Dear Amy:

I have a problem when it comes to keeping a job, and I'm not sure what to do about it.

My husband has encouraged me to speak with a counselor, but I don't know who to talk to.

If you were to look at my resume, you would see a person who has had what appears to be a successful, 15-year career in one field, complete with graduate degree and a few years off to be a stay-at-home mom. However, I have not liked my last three jobs and I am hard-pressed to find recent references from anyone I got along with at work. I have only stayed at each of these jobs for two years or less.

After I begin a new job, I find things to complain about almost immediately.

I have never really enjoyed my chosen field and am considering making a complete career change. However, I don't have the energy or drive to go back to school, and I change my mind constantly about what I might like to do.

My husband is tired of listening to me, which is understandable, and he has told me it would be okay if I just quit and stayed home.

When I have had periods of time when I've stayed home, however, I become anxious about not having an occupational purpose in my life and spend hours every day looking through online job ads.

I have pondered Oprah-like questions like, "What would you do if you could do anything?" I have read books about finding my "purpose," but I still don't have an answer.

I have come to realize that a steady job might never happen for me. Fortunately, other aspects of my life are wonderful. However, I know there must be something wrong with me. Do you know how to fix this?

Not Working

This isn't about finding the perfect job. This is about your life. You don't need to find out what color your parachute is. You need therapeutic help in order to treat your anxiety. Your jobs aren't causing your anxiety; your anxiety is causing your unhappiness with your jobs.

Anxiety will put you on a hamster's wheel, and no "Oprah moment" or self-help book can cure this disorder because it is a medical condition.

Definitely get a checkup; thyroid problems can sometimes cause anxiety symptoms such as you describe. Your doctor can refer you to a therapist. Various Web sites (such as www.psychologytoday.com) also list therapists and their specialties.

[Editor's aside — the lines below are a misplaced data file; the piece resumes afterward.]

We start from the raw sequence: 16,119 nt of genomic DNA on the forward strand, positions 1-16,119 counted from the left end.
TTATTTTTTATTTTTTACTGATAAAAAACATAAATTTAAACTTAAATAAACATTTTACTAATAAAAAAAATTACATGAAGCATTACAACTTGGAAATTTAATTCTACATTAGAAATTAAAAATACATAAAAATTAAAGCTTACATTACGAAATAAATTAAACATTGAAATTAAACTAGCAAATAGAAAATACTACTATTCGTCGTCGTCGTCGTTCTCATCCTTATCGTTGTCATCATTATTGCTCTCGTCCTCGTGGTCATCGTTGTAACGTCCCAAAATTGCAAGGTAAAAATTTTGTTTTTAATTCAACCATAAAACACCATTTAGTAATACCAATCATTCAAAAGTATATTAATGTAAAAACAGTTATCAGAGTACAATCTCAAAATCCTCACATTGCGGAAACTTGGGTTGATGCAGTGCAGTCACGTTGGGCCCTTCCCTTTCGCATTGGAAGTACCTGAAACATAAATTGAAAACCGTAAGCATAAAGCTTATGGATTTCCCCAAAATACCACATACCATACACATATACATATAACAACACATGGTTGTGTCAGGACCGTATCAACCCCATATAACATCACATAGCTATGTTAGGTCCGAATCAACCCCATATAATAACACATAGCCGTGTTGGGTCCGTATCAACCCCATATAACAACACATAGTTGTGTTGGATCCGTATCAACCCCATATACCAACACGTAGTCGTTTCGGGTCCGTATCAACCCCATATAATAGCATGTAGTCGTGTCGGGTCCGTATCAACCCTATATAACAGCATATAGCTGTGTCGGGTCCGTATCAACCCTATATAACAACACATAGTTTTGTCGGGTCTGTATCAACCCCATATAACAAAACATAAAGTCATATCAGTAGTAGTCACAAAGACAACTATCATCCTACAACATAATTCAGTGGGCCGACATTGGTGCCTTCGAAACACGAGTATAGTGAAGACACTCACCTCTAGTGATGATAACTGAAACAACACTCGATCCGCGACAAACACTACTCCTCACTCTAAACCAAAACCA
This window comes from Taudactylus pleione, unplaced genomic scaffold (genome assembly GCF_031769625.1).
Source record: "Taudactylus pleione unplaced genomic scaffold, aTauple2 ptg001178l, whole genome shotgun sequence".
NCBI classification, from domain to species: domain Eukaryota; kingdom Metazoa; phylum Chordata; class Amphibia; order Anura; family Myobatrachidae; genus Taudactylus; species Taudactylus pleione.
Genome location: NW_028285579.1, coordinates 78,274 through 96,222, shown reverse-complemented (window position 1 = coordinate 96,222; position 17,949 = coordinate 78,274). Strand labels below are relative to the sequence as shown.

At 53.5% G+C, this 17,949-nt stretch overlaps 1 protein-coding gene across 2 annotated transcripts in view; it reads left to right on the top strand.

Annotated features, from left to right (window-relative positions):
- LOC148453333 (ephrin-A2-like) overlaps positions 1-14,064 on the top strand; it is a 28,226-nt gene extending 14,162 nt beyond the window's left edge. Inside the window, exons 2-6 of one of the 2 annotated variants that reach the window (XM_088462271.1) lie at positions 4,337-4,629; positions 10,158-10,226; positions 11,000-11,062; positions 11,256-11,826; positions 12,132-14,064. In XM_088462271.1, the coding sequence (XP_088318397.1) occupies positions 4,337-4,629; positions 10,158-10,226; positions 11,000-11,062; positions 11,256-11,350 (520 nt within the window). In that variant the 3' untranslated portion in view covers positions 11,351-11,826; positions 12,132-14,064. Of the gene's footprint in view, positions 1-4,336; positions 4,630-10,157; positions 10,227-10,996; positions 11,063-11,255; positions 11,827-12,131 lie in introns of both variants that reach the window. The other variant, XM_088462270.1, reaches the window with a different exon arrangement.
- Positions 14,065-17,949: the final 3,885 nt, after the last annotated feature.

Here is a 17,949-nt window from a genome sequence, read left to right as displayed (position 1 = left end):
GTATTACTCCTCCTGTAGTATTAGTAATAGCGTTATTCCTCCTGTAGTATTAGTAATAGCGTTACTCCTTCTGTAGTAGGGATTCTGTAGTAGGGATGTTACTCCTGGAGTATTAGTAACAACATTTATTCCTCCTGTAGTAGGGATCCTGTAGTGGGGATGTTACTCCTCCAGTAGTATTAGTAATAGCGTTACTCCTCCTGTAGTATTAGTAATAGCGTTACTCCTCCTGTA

Dear Amy:

I'd like to pick your brain about something.

Last night I spoke with a friend whom I haven't been in touch with much lately. When she and I talked last, about a month ago, she had a new guy in her life and it was going great with him.

Last night she tells me that she's engaged. The wedding is in a year.

I'm a bit ashamed to say that my first reaction was one of shock/concern that she just met him.

In fact, my first response was, "How long have you been dating?" (Two months.)

I keep thinking about that Chris Rock quip: "In the first three months, your representative is dating my representative."

I'm sure that there are many long and happy marriages with the same short dating time span, and yet I'm very concerned. Should I be? By the way, I've yet to meet Mr. Wonderful.

Mike

You can't pass judgment on your friend's choice, at least to her face. The reason you can't pass judgment is because your judgment won't make a whit of difference to her. She hasn't asked you if you think she's being foolish, and until you meet her guy and she asks you what you think, there isn't any point in volunteering your Chris Rock quip (which I love, by the way).

Thank goodness for long engagements. In a year's time, both she and her fiance will have dismissed their representatives and they will know each other better.

Write to Amy Dickinson at askamy@tribune.com or Ask Amy, Chicago Tribune, TT500, 435 N. Michigan Ave., Chicago, Ill. 60611.

(c)2005 by the Chicago Tribune

Distributed by Tribune Media Services Inc.